Week Twelve: Why is this beautiful?

| No Comments

butterfly.jpgIn class today, we continued to discuss Endless Forms Most Beautiful by Sean B. Carroll. Specifically, we dove into chapters 8 and 9 which pertain to butterfly wing spots and zebra stripes. Although Carroll has received much criticism for focusing so much on these two topics, we discussed why this information might be important and, more importantly to some, why it might be beautiful.

When applying for research funds, many organizations ask you to provide an explanation of why your research is important and how it can be applied to the well-being of humans. Although this may seem sort of ignorant to some, it is the main focus of much of society. In Carroll's book, butterfly wing spots and zebra stripes may seem unimportant, we discussed many reasons as to why it is important and applicable to the human population. For example, the main idea behind the unique patterns of animals is the ability of genetic switches to control expression in different body parts. While this may result in a spot on a butterfly wing, it could also apply to male baldness patterns or even more compelling mutations.

Although it is necessary to describe the importance in order to satisfy research funding organizations and much of society, many others are far more baffled with the idea that biologists like to research such things. So, a better question for these folks to answer would be, why is this beautiful? Despite the incredible patterns that zebra stripes and butterfly spots can display, there are many more intriguing aspects of such research. For example, when looking at two butterflies, they may display nearly the same pattern. However, they may be completely separate species of butterflies. So, how did they develop this patterning and what is it's significance? Only research will tell us.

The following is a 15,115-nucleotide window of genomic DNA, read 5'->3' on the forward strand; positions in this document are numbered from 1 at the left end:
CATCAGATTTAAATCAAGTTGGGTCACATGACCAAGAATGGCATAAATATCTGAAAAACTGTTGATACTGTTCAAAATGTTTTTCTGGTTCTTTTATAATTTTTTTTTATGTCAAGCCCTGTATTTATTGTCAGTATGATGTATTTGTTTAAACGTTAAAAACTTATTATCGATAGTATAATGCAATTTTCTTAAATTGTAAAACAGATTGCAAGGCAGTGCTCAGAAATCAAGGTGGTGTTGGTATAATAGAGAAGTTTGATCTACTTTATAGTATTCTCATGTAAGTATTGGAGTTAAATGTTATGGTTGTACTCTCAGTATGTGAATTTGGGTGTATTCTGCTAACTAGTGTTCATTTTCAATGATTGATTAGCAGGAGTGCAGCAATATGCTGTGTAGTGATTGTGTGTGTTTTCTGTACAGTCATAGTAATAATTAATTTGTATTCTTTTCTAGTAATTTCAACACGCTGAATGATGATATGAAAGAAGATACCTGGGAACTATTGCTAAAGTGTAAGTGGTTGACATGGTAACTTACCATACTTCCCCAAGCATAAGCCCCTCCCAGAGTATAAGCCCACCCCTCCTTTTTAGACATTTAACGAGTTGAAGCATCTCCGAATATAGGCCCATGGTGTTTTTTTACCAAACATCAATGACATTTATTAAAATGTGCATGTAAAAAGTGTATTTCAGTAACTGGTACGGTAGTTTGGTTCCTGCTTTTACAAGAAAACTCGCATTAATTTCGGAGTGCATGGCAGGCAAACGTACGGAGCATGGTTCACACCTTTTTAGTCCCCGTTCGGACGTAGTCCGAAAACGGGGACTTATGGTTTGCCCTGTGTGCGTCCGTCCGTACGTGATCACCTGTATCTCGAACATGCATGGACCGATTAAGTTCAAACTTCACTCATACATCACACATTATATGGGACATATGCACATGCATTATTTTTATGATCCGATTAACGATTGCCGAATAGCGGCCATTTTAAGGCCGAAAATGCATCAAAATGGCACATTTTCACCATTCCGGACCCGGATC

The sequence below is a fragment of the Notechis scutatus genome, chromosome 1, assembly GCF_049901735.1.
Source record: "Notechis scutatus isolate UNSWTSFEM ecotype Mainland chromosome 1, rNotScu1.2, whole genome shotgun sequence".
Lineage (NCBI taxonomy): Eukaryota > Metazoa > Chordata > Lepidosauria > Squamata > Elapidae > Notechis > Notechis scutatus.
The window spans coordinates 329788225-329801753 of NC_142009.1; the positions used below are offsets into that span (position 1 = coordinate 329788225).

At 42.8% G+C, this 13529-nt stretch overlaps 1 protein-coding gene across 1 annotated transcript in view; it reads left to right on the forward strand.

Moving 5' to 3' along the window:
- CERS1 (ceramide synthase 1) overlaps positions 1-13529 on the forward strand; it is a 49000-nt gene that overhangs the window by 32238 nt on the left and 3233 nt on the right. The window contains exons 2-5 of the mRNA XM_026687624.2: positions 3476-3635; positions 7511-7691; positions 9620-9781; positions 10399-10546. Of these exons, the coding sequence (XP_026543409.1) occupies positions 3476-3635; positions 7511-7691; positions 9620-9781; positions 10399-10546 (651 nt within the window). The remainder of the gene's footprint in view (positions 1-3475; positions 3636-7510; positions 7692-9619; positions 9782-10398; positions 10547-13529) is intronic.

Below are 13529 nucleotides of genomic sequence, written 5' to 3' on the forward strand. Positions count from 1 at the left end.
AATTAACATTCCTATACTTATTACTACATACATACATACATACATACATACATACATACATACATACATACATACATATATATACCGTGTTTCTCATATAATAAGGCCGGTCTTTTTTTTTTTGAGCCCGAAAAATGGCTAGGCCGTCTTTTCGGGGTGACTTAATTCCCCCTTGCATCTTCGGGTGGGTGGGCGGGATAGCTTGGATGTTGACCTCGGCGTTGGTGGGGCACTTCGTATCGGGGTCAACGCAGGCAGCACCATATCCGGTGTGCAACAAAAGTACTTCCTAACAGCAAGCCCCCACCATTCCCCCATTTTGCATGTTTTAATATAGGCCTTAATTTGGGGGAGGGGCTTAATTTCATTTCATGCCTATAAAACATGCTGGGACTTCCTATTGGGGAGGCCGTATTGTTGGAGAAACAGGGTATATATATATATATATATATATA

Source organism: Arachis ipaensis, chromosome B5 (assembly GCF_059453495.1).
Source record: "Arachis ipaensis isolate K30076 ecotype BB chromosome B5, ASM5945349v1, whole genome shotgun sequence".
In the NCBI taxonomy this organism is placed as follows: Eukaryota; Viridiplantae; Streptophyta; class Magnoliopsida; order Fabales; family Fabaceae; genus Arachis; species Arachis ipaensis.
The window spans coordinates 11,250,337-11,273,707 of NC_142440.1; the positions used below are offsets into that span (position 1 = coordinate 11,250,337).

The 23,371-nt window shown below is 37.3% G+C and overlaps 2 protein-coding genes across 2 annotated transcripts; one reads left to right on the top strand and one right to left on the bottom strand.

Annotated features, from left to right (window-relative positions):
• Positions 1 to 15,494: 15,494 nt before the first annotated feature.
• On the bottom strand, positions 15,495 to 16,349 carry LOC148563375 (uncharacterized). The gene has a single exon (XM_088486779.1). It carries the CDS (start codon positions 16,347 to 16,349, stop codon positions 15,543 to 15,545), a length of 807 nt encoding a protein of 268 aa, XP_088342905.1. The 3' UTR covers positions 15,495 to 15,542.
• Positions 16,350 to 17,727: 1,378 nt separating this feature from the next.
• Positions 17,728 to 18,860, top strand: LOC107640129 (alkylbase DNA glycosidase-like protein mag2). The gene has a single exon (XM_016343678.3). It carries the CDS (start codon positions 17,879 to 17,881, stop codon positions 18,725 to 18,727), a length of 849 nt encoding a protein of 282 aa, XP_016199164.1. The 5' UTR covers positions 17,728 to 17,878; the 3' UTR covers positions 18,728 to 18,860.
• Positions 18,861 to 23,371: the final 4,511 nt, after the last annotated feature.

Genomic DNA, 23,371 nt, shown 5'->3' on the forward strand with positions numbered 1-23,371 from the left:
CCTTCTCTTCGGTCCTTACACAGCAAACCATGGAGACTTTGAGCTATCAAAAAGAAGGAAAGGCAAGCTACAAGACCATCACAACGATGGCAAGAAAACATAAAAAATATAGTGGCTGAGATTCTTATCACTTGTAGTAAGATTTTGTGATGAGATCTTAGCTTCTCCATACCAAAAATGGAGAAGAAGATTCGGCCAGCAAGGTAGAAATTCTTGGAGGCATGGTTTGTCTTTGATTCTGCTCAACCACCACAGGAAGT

As a biologist, it is oftentimes hard to explain to people why something can be equally important and intriguing if it does not have a direct connection to the human species. In order to continue research in peace or fuel motivation for research, it might be useful to think about why is this important? and why is this beautiful? Or sometimes, in the words of a wise student, it might be useful to respond by saying, 'In the future, we might want to learn how to become pigmented in patterns like the butterfly,' and that will probably be enough.

Leave a comment

About this Entry

This page contains a single entry by walsh414 published on April 3, 2013 7:41 PM.

Week Eleven: Insect Wing Specialization and Hox Genes was the previous entry in this blog.

Week Thirteen: Maternal and Zygotic is the next entry in this blog.

Find recent content on the main index or look in the archives to find all content.

Categories

Pages

Powered by Movable Type 4.31-en